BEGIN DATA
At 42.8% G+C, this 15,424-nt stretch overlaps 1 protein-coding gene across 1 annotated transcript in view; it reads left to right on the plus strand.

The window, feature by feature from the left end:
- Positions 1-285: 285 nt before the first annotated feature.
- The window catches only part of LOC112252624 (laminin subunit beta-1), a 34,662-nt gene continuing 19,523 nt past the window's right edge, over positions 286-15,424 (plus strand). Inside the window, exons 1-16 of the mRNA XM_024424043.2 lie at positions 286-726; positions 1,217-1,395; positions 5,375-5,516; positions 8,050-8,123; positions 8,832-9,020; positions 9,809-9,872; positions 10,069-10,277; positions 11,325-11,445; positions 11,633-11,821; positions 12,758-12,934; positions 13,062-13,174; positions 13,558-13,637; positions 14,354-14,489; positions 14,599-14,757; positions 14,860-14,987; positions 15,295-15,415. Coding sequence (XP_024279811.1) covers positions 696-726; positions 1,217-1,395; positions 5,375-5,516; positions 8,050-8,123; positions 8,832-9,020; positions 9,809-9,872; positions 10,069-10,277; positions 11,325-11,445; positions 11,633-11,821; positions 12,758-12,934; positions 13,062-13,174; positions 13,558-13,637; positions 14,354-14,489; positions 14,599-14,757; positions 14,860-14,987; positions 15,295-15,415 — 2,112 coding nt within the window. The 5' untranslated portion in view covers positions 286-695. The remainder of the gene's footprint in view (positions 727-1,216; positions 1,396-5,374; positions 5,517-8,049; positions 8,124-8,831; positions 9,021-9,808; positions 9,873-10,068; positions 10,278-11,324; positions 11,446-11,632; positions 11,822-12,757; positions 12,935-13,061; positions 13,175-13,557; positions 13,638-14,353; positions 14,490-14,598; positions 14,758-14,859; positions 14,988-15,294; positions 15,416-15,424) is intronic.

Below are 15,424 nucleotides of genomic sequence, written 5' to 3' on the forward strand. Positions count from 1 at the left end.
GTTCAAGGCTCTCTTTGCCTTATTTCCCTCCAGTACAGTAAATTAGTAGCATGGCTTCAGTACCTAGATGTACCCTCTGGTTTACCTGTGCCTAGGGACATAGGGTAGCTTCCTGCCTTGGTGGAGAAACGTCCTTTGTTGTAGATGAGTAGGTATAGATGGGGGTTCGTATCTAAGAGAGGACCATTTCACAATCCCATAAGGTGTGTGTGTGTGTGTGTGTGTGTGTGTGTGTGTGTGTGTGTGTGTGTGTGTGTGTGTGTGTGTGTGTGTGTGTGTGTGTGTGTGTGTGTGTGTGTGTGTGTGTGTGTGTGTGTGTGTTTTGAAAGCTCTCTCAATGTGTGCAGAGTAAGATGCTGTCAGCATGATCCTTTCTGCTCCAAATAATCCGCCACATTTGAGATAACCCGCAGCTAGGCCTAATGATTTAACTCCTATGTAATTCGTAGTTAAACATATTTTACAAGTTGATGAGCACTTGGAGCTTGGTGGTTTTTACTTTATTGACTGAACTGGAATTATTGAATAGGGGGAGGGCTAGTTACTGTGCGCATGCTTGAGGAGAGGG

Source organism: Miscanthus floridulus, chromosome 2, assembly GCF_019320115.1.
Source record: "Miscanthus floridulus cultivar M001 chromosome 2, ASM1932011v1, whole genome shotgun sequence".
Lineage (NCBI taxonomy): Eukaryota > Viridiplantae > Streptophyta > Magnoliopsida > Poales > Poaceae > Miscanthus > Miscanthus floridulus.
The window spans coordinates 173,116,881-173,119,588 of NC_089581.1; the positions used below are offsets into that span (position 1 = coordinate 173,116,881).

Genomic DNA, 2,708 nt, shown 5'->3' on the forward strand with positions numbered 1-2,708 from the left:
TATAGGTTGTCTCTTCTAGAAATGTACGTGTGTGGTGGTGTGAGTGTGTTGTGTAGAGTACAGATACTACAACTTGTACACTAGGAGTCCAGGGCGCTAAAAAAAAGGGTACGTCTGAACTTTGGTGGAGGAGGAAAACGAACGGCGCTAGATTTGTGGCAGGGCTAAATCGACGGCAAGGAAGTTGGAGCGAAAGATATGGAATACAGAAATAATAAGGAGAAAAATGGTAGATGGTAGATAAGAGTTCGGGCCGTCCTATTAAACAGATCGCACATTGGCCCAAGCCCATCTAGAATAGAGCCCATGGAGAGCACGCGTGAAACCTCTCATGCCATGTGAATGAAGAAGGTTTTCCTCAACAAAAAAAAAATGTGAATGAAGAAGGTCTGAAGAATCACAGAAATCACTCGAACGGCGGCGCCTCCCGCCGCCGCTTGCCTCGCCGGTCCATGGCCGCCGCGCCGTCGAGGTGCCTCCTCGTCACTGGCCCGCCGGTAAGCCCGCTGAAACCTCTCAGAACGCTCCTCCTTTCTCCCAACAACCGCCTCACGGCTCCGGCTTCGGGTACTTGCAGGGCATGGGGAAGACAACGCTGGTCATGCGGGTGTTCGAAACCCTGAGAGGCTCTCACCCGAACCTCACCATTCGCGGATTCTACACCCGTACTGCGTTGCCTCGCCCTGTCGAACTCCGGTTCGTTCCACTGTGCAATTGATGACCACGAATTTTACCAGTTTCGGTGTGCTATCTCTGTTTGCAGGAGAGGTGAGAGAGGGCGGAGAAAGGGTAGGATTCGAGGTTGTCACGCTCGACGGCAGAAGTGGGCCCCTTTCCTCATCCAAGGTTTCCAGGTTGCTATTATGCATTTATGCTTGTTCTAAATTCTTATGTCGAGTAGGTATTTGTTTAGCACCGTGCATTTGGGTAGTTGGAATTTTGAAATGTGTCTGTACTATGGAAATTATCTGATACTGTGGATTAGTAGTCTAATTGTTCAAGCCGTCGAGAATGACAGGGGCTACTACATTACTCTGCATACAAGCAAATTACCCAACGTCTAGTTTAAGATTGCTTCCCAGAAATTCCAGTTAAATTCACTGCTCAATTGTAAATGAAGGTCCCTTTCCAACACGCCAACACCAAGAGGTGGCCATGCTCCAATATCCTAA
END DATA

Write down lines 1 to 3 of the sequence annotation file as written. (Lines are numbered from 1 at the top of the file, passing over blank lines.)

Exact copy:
At 42.8% G+C, this 15,424-nt stretch overlaps 1 protein-coding gene across 1 annotated transcript in view; it reads left to right on the plus strand.

The window, feature by feature from the left end:
- Positions 1-285: 285 nt before the first annotated feature.